I have been playing with a 7” inch Android based tablet for few weeks now, and as I had mentioned in one of my earlier posts, I see tremendous applications for this kind of device (if rightly priced) in productivity enhancement, and in learning and development in India like scenario, where workforce is highly distributed, and access to laptops and fast Internet connectivity is limited.
I have had a touch screen phone with me for some time now but had never really bothered about taking it seriously for any kind of learning etc (I know, coming from an e-learning solutions provider, this can sound blasphemous to some, but that’s how it was for me personally). But, these 7” inch tablets seem to be of just the right size – it’s easy to hold them in one hand and use the other to scroll, or use both hands to use the virtual keyboard.
While going through various ‘current world’ web portals and applications, and then some which have been optimized for mobile and touch screen interfaces, I found some UI design related aspects that I found worth jotting down. Here are some of my observations, which you may like to use if you are also starting on your journey to create content and applications for touch interfaces (some of the items described below may be specific to Android OS) –
Always use white or bright colored background – Fingerprints and other marks on the screen become much more prominent on black or dark backgrounds. A white or a bright background solves this to quite an extent.
Keep it Clean and Simple – Don’t clutter your application/course screen with too many Icons, Buttons etc. Just keep the most important functionalities on screen and move rest of them to ‘Options’ or ‘Context’ menus. Here is one such good example of how to keep application design clean (This is ‘Documents To Go’ from Dataviz – an MS Office & PDF reader and editor) –
Application Home Page – Large Icons With Ample Space Between Them
Application Launch Screen: Only ‘The’ Most Important Functionalities Placed Here
Options Menu: Again only most used functionalities should be placed here, with rest placed under ‘More’
Context Menu – Keep All Options Relevant to Selected Item in ‘Context Menu’
In e-learning context, it can mean keeping all the global course functionalities, such as Glossary, FAQ, Notes, Ask Mentor etc in the ‘Options’ menu, and any specific item related information (e.g. clicking on an object may reveal option to view it, download it, mail it etc.) in ‘Context’ menus.
Touch is Different Than Mobile Interface – While creating content for mobiles one focuses on designing the content for small screen sizes and links etc are organized with an assumption that they will be navigated using track-ball or something similar. However, in touch screen devices where screen size ranges from 5 to 10 inches, one should focus more on size and prominence of click-able objects as finger sizes can vary quite a bit between users of the application. Of the limited ‘touchabled’ (new word?) sites that I have browsed, I have particularly liked the way Facebook has organized its mobile and touch interfaces (notice how links are presented differently in both the interfaces) –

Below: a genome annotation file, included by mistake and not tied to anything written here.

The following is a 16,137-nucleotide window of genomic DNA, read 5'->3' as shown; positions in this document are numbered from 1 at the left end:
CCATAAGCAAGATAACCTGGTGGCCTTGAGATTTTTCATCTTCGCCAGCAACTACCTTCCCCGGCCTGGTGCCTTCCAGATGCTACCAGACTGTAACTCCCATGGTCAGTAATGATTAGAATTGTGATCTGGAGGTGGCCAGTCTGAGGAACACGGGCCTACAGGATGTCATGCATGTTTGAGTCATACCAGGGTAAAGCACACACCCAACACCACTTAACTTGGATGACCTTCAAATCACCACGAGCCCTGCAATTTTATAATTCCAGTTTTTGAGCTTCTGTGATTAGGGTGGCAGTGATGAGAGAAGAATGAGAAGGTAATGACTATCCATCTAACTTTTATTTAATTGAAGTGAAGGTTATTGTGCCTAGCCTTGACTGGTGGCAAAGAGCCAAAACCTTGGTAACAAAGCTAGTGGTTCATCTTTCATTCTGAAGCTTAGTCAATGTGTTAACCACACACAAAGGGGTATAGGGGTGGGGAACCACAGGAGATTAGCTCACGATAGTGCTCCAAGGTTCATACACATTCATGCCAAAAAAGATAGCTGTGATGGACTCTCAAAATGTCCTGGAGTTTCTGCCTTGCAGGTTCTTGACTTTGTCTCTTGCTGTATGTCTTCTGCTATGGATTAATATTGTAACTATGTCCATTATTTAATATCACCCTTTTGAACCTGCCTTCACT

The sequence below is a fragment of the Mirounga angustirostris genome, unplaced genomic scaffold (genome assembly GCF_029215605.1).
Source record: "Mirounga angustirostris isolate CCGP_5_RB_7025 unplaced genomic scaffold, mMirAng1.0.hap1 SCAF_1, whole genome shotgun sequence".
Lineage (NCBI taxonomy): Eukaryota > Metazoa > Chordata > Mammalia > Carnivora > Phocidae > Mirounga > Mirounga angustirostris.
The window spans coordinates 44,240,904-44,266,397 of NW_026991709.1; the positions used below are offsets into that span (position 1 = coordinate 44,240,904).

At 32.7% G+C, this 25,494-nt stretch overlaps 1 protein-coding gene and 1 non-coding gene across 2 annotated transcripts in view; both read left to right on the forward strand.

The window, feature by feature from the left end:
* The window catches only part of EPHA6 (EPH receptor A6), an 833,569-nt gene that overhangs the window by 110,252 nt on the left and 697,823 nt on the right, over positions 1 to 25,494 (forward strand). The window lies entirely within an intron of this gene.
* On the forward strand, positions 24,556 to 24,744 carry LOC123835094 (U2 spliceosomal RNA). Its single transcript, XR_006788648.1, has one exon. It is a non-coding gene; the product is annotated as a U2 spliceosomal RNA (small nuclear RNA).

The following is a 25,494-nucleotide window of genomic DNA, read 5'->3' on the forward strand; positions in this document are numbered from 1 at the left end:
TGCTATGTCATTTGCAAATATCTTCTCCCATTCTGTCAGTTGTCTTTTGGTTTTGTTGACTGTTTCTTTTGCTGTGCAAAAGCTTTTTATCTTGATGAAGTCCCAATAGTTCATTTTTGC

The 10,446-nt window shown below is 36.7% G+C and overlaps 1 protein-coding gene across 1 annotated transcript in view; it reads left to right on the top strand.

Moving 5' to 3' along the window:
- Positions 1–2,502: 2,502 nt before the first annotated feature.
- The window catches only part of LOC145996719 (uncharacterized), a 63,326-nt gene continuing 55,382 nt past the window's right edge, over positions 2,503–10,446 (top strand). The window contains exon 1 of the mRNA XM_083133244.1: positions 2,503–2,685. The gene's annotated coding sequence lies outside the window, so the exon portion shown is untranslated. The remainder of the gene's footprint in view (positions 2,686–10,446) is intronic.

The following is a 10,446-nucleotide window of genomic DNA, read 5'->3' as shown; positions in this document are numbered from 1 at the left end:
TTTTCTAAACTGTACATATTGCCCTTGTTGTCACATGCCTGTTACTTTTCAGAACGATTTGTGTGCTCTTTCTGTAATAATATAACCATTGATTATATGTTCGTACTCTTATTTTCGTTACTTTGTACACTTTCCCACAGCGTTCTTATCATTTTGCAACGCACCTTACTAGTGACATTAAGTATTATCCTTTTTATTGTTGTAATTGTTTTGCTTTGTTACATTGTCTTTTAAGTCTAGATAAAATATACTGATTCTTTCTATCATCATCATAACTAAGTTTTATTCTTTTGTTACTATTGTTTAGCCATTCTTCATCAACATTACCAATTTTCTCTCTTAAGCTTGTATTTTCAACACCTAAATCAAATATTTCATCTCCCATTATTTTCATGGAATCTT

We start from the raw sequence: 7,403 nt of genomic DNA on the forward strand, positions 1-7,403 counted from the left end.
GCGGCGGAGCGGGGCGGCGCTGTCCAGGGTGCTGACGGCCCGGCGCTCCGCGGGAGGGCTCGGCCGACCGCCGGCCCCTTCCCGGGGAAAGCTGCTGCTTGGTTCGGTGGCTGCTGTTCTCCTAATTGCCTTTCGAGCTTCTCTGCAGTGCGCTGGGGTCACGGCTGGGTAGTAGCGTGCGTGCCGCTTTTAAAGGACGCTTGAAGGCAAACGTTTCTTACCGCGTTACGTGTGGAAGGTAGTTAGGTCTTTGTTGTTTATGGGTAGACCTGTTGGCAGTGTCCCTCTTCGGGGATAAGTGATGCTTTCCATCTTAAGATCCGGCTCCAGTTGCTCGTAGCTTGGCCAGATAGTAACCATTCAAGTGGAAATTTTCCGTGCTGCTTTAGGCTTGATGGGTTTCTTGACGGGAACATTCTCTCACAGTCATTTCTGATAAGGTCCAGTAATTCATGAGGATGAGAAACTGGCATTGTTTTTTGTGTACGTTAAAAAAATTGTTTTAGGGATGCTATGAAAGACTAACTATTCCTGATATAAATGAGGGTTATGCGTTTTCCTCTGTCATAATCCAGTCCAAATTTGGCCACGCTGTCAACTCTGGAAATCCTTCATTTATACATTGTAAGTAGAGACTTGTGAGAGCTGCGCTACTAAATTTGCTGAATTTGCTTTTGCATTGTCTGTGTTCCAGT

Provide Undo Option – It’s easy to make mistakes in touch screen based applications – one may touch the wrong button, or fill in wrong data due to keyboard size limitations. Instead of making user re-enter data or perform steps all over again, provide option to return to last state with ‘Undo’ or ‘Back’ option.
Give Visual Indication of Action Being Taken – On desktops we see a busy mouse icon and we know computer is doing something. We don’t have any mouse icon in touch screens – so give some visual indication as soon as anything touchable is touched, so that the users don’t panic and start feeling that something went wrong.
Use Multi-Touch to Add Pizzazz – Multi-touch capability in touch screen devices adds a new dimension to how we can add interactivities in our courses and apps, e.g. an interactivity where user has to work on a machine simulation with both hands at same time, or take quick actions in different parts of the screen using both hands etc will now be possible with multi-touch capability.
Provide Scroll Options – Now the experience shared below may be specific to the tablet I am using, but whenever I find lot of icons or hyperlinks on the screen and I have to flick the screen to move to next section I invariably end up clicking some icon or hyperlink by mistake (I have not faced this in iPhone so I think it has something to do with the screen quality of my test tablet). But this raises a point – that many users may have these kind of tablets where screens may not be of the best quality (and I think that may be more true for low end tablets), or user clicks on something by mistake while flicking on the screen. I think it will be a good idea to provide scroll buttons ‘<’, ‘>’ (horizontal or vertical depending upon screen orientation) at screen edges to factor in all type of devices and users.
Will keep on sharing more as I dive deeper into the touch world, and as we get more feedback from users using our courses and apps designed for touch screens.